Outside of the movies, Howard Hawks led the life of a high adventurer. He served with the Army Air Corps during World War 1 and his daredevil pursuits including big game fishing with Hemingway and hunting with Faulkner. He became a prop man at Paramount in 1916 – he claimed later it was simply because he wanted a job near his home while school was on summer recess. But evidently something stuck. Hawks was 23 years old when he started making movies and in a subsequent career spanning almost 50 years, Hawks made gangster films, screwball comedies, film noir, Westerns and more. He was the purest example of the journeyman filmmaker. As Jean-Luc Godard, no slouch himself, put it Hawks was “the greatest American artist.” But for all his mastery of multiple genres, Hawks repeatedly returned time and again in his filmmaking career to a particular line of work.
Only Angels Have Wings is one of a slew of aviation films Hawks made – including The Dawn Patrol (1930), Ceiling Zero (1935) and Air Force (1943) – that were explicitly informed by his own experiences during WW1. In …Wings, Hawks cast Cary Grant as Geoff Carter, the operations manager for a rickety airmail service that covers the Andes from a strip in a fictitious South American banana port. The specifics are almost incidental to this typically Hawksian study of camaraderie and courage under duress. Hawks gives Carter a love interest – Jean Arthur as a spirited showgirl – and there is staunch support from Richard Barthelmess as a fellow pilot whose wife (Rita Hayworth) is also Carter’s ex.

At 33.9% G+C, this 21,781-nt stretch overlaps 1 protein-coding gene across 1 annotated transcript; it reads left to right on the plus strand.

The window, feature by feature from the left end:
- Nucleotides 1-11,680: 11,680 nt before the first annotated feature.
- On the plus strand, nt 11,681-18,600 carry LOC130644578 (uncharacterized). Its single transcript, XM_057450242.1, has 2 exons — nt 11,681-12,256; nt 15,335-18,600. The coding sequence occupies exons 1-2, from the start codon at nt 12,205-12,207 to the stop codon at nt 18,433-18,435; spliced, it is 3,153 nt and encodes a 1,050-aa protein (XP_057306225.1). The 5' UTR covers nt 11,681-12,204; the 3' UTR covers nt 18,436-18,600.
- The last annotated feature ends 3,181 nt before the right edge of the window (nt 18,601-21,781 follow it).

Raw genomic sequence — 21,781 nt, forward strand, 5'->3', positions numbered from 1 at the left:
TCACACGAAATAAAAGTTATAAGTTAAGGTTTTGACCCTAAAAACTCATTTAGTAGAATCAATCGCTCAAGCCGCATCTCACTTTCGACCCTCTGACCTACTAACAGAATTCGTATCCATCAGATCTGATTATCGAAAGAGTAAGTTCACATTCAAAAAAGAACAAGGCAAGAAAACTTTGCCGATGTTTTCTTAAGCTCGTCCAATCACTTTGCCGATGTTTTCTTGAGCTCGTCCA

Only Angels Have Wings might not have accumulated quite the cachet of some of the other films released in 1939 – Gone With The Wind, The Wizard Of Oz, Stagecoach, Wuthering Heights – yet it is quintessentially Hawksian in its themes, while its mix of spectacular aerial scenes and barroom stoicism is never short of gripping.
Criterion Disc Features:
– New 4K digital restoration, with uncompressed monaural soundtrack on the Blu-ray
– Audio excerpts from a 1972 conversation between filmmakers Howard Hawks and Peter Bogdanovich
– New interview with film critic David Thomson
– Howard Hawks and His Aviation Movies, a new program featuring film scholars Craig Barron and Ben Burtt
– Lux Radio Theatre adaptation of the film from 1939, starring Cary Grant, Jean Arthur, Rita Hayworth, Richard Barthelmess, and Thomas Mitchell, and hosted by filmmaker Cecil B. DeMille
– An essay by critic Michael Sragow